Students call on UC to increase opportunities for students without legal status
Students, faculty and union members gathered outside the Luskin Conference Center to call for the UC to allow the hiring of students without legal resident status on Wednesday. (Ethan Manafi/Daily Bruin staff)
Jan. 18, 2023 10:06 p.m.
Students and faculty gathered outside the University of California Board of Regents meetings Wednesday to call for the Board to increase employment opportunities for students without legal resident status.
The first regents meeting of the day was held at the UCLA Meyer and Renee Luskin Conference Center. During this meeting, 14 students working with the Opportunity for All campaign called for the Board to allow the UC to hire students without legal resident status, said Kent Wong, director of the UCLA Labor Center.
The campaign launched in October with support from legal scholars and labor advocates. It argues the UC can legally provide students without legal resident status job opportunities, such as on-campus internships and research positions, which they are currently not allowed to occupy, said Jeffry Umaña Muñoz, a co-chair of Improving Dreams Equity Access and Success, an organization for students without legal status.
The UC can legally allow employment of students without legal resident status, though they have currently chosen not to hire these students due to the 1986 Immigration Reform and Control Act, Wong said. The campaign has since amassed more than 3,000 signatures and support from more than 29 immigration constitutional scholars, including the deans of UC Berkeley and UC Davis law schools, added Umaña Muñoz, a third-year Chicana and Chicano studies and labor studies student.
Several students and campaign leaders gave speeches regarding the campaign and why the Regents should support them.
“The UC Regents today can stand on the right side of history,” Wong said in a speech at the rally. “They can set precedent to not only enrich the lives of undocumented students, their families and their communities, but indeed, enrich the University as a whole.”
Another speaker, education graduate student Melissa Palacios, said in her speech that she has been offered a teaching position, seen her contract and met her prospective students, but cannot take the job because of the UC’s current employment regulations.
Future students will also face this issue, as many are not legally protected under the Deferred Action for Childhood Arrivals, which grants temporary protection from deportation and a pathway to legal status, added Palacios, an IDEAS board member.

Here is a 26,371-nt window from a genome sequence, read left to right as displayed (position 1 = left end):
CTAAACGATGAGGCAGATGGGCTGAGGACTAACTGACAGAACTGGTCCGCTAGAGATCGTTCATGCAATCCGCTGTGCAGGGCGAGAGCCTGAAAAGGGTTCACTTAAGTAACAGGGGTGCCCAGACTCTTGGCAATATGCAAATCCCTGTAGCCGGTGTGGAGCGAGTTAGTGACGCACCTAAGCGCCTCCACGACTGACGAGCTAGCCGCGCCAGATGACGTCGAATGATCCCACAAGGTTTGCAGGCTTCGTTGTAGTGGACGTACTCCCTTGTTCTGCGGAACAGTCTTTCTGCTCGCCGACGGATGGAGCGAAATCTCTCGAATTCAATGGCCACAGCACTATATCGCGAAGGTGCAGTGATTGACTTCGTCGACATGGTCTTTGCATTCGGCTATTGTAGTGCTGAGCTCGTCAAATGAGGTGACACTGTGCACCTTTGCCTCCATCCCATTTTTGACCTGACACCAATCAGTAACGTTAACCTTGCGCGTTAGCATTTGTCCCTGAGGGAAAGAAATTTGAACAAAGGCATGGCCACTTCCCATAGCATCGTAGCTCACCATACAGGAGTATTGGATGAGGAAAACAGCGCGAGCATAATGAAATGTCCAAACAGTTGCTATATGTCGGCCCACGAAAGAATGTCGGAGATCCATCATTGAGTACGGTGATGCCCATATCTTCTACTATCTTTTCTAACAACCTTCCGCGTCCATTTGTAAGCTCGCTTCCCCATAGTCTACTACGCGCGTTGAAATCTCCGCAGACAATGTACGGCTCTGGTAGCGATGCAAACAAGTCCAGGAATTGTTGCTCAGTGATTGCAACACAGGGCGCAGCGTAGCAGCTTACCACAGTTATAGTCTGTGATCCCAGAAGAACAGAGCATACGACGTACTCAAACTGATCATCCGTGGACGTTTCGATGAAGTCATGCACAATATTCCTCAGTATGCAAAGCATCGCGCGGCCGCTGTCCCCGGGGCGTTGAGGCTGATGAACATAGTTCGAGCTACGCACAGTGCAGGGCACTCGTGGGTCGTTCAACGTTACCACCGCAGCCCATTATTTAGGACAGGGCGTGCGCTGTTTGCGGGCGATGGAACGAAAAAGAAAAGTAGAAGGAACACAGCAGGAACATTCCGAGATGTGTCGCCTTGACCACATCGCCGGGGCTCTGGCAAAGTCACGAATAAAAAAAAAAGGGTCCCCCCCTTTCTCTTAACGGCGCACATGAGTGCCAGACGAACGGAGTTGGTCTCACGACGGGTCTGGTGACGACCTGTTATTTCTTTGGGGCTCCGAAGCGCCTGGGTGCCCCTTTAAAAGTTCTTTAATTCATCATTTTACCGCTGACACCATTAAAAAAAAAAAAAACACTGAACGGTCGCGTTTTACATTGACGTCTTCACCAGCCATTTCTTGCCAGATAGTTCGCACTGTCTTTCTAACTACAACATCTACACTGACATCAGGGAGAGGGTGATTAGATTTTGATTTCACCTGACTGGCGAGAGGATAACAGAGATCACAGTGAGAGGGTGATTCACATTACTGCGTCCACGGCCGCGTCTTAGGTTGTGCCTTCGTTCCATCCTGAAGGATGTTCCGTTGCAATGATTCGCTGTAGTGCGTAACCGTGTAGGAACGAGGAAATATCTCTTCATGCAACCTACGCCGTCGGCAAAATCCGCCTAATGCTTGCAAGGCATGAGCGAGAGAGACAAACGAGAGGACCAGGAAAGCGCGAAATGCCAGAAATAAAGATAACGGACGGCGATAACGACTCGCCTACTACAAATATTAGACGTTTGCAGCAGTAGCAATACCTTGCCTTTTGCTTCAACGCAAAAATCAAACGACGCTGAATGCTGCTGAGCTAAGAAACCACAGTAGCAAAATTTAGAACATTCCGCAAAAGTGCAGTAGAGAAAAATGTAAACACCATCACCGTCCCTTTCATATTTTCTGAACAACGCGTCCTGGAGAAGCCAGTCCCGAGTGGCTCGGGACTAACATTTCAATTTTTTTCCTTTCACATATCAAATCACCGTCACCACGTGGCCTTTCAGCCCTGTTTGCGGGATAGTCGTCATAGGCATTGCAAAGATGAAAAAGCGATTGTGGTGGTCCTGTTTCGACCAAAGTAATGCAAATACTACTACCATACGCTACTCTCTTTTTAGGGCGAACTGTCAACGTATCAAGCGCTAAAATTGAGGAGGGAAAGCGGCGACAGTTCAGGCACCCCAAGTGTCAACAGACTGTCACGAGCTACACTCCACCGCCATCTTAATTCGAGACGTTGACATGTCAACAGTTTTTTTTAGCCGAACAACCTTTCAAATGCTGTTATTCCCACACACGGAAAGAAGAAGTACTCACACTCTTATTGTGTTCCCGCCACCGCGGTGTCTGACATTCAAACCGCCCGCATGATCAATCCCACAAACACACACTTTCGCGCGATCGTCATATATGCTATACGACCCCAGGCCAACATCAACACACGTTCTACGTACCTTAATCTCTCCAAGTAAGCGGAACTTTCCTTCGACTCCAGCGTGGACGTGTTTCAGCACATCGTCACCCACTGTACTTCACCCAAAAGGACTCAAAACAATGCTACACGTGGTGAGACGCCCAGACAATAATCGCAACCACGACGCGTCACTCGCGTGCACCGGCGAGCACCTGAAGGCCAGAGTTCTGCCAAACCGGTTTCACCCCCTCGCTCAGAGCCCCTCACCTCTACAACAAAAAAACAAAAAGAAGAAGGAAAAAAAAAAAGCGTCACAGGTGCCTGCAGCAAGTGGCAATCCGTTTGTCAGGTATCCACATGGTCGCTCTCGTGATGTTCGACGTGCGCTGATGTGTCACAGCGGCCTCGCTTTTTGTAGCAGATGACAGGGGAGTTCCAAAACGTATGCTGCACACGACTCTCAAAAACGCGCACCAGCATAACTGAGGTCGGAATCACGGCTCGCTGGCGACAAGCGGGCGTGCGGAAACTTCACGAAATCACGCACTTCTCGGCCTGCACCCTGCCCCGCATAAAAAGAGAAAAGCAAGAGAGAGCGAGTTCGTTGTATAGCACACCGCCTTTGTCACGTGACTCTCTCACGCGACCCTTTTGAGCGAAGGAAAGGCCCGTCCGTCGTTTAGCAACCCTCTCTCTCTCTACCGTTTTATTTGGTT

Rafael Jaime, president of the United Auto Workers Local 2865 union, said in a speech that as the son of immigrants without legal resident status, he hopes someday the UAW union – which represents around 48,000 UC academic workers – will be able to represent students without legal status.
“If UC wishes to fulfill its mission to expand diversity, equity and inclusion, then it needs to put weight behind its words and support undocumented students by making good paying union jobs accessible to them,” he said. “Our fight has always been about who gets to participate at the University of California.”
Umaña Muñoz said the campaign also needs support from United States citizens and international students, as they are fighting for an equal chance in educational and employment opportunities.
Kathryn Lybarger, president of Local 3299 – a union that represents UC patient care and service workers – said she supports the Opportunity for All campaign and wants them to be heard by the regents. She added she was also present to call on the University to divest funds from Blackstone, a private investment banking company that unions claim will worsen the California housing crisis.
Members of the campaign have spoken with regents and California state legislators who support their proposal, Wong said, adding that the Latino Caucus of the California State Legislature endorsed their efforts. The campaign’s victories and achievements are led by students without legal resident status, and it is time for the UC to start hiring them, he added.
“I currently have a job offer as well with the UCLA Labor Center that I cannot take, even though it would pay my rent, pay my tuition and keep my family and I financially afloat,” Umaña Muñoz said. “This campaign means everything to me because it’s the difference between staying at the university, graduating and being successful (or) losing everything that I was promised by the University of California.”
Contributing reports by Constanza Montemayor, news editor.